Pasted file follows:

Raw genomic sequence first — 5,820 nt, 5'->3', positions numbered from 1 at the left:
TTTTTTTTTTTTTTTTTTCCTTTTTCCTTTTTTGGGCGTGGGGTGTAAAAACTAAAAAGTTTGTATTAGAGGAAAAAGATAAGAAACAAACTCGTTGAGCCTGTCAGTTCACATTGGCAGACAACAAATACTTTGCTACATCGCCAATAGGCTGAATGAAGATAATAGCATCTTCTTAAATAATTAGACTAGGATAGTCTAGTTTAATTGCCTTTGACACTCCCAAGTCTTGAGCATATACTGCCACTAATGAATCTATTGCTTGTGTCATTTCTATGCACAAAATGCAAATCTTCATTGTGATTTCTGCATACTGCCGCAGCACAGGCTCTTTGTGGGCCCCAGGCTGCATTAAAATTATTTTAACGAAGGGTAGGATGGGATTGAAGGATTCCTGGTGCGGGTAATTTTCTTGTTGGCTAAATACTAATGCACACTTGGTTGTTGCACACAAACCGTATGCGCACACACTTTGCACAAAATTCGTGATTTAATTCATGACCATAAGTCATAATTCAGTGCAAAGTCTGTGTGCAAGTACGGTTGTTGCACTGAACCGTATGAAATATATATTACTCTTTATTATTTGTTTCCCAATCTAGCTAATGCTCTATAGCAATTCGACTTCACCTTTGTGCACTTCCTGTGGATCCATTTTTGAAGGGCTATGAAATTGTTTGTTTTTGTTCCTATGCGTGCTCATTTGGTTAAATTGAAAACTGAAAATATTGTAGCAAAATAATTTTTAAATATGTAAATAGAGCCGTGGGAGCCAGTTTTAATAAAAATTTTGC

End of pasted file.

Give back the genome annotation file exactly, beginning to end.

Raw genomic sequence first — 5,820 nt, 5'->3', positions numbered from 1 at the left:
TTTTTTTTTTTTTTTTTTCCTTTTTCCTTTTTTGGGCGTGGGGTGTAAAAACTAAAAAGTTTGTATTAGAGGAAAAAGATAAGAAACAAACTCGTTGAGCCTGTCAGTTCACATTGGCAGACAACAAATACTTTGCTACATCGCCAATAGGCTGAATGAAGATAATAGCATCTTCTTAAATAATTAGACTAGGATAGTCTAGTTTAATTGCCTTTGACACTCCCAAGTCTTGAGCATATACTGCCACTAATGAATCTATTGCTTGTGTCATTTCTATGCACAAAATGCAAATCTTCATTGTGATTTCTGCATACTGCCGCAGCACAGGCTCTTTGTGGGCCCCAGGCTGCATTAAAATTATTTTAACGAAGGGTAGGATGGGATTGAAGGATTCCTGGTGCGGGTAATTTTCTTGTTGGCTAAATACTAATGCACACTTGGTTGTTGCACACAAACCGTATGCGCACACACTTTGCACAAAATTCGTGATTTAATTCATGACCATAAGTCATAATTCAGTGCAAAGTCTGTGTGCAAGTACGGTTGTTGCACTGAACCGTATGAAATATATATTACTCTTTATTATTTGTTTCCCAATCTAGCTAATGCTCTATAGCAATTCGACTTCACCTTTGTGCACTTCCTGTGGATCCATTTTTGAAGGGCTATGAAATTGTTTGTTTTTGTTCCTATGCGTGCTCATTTGGTTAAATTGAAAACTGAAAATATTGTAGCAAAATAATTTTTAAATATGTAAATAGAGCCGTGGGAGCCAGTTTTAATAAAAATTTTGC